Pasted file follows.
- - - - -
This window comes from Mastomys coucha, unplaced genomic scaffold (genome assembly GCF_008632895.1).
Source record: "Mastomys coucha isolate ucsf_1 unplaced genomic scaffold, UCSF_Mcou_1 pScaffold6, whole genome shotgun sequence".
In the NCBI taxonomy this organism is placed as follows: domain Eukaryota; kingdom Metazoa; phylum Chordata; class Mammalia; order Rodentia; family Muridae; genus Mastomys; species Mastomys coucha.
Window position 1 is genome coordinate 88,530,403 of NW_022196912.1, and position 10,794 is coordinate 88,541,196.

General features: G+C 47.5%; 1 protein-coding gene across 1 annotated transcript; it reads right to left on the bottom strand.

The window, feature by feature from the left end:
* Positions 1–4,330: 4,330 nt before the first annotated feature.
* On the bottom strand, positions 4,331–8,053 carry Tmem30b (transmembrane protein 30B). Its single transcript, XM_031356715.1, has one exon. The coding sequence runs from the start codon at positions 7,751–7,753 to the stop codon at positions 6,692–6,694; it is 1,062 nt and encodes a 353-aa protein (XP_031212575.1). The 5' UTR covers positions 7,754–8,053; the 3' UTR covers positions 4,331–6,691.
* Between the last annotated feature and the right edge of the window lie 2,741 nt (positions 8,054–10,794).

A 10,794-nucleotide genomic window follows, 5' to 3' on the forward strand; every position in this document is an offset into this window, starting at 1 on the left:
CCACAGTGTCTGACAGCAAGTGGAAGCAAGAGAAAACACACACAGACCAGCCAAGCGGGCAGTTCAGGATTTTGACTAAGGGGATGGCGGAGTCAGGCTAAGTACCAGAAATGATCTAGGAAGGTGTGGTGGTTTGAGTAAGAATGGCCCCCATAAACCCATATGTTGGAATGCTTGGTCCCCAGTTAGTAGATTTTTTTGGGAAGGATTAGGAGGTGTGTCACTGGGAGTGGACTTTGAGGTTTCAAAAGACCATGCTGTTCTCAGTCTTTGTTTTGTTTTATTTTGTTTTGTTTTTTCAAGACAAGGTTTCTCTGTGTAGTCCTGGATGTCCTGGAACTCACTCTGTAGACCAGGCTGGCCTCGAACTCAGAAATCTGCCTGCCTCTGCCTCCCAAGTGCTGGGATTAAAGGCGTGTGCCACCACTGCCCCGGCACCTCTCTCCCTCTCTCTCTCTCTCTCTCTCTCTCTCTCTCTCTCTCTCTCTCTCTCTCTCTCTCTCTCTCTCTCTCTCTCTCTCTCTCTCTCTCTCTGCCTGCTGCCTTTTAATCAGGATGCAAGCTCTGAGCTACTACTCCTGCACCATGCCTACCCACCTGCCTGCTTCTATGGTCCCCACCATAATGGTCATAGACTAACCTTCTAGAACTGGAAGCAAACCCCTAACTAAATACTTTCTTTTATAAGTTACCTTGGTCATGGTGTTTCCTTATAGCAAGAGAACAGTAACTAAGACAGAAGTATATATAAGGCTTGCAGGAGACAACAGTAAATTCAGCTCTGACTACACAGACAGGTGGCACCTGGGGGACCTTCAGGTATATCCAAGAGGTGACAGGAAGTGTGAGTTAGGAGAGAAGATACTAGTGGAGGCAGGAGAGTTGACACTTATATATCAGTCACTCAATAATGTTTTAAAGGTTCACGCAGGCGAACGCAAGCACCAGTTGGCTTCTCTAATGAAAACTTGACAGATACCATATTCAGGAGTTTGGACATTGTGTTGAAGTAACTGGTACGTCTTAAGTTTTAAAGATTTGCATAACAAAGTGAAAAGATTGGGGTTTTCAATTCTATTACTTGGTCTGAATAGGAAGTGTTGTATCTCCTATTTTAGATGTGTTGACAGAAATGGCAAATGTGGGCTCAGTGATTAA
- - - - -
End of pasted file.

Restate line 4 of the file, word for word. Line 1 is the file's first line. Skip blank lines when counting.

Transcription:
Window position 1 is genome coordinate 88,530,403 of NW_022196912.1, and position 10,794 is coordinate 88,541,196.